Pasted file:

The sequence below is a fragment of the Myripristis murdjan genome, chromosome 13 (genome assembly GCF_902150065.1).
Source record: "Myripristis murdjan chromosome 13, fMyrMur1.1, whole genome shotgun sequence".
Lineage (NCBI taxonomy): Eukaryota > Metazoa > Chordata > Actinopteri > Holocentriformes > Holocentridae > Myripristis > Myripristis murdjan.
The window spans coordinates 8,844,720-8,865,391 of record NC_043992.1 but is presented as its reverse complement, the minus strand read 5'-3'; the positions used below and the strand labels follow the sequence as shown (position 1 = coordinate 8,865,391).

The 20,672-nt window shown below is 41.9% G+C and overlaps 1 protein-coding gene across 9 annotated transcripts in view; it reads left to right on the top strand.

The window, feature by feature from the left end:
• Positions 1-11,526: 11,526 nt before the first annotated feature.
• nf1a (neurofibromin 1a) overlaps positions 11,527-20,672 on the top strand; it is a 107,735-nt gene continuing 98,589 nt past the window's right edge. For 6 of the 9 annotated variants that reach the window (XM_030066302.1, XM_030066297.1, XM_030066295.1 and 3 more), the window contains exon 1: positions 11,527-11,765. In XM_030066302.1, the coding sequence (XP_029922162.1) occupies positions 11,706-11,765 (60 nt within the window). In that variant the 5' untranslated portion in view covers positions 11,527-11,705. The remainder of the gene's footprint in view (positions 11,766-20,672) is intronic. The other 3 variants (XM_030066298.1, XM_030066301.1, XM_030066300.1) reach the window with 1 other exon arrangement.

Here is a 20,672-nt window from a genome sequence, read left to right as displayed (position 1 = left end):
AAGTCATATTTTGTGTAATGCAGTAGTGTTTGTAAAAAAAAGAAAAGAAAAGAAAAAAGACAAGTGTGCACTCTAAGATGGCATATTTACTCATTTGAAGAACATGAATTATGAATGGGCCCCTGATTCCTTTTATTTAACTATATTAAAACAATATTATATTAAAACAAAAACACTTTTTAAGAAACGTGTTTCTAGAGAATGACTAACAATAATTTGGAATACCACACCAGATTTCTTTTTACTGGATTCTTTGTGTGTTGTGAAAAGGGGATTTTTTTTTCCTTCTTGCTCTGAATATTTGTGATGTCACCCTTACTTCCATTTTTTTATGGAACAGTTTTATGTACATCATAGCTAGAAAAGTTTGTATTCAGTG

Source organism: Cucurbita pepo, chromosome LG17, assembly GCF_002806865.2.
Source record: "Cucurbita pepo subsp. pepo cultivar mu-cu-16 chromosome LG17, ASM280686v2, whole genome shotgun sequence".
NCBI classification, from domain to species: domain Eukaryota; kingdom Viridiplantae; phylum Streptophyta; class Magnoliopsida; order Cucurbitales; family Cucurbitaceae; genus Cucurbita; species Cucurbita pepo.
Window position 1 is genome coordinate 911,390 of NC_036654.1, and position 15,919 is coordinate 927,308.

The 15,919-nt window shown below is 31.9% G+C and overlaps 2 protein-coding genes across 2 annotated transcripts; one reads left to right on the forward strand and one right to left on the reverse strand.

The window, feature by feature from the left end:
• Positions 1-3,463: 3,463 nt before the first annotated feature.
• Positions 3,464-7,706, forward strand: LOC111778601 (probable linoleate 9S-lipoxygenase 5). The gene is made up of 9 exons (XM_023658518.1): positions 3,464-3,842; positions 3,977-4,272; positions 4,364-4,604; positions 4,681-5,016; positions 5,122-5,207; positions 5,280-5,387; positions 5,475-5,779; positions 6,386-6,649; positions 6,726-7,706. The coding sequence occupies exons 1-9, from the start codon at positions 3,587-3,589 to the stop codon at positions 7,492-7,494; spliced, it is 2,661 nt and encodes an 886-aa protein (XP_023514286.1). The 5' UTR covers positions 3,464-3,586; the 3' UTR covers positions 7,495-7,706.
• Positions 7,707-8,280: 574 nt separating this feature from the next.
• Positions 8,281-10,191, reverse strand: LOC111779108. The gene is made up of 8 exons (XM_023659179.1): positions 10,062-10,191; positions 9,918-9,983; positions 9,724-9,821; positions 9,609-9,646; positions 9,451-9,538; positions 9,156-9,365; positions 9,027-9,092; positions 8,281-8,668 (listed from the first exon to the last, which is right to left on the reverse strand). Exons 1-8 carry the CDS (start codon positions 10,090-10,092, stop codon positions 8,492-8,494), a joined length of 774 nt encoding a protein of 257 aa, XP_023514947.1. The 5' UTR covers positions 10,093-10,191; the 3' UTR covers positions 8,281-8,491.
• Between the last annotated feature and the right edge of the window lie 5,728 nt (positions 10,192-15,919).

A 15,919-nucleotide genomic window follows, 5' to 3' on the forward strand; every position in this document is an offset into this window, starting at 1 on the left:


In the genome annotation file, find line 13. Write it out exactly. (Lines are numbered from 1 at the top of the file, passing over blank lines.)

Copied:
NCBI classification, from domain to species: domain Eukaryota; kingdom Viridiplantae; phylum Streptophyta; class Magnoliopsida; order Cucurbitales; family Cucurbitaceae; genus Cucurbita; species Cucurbita pepo.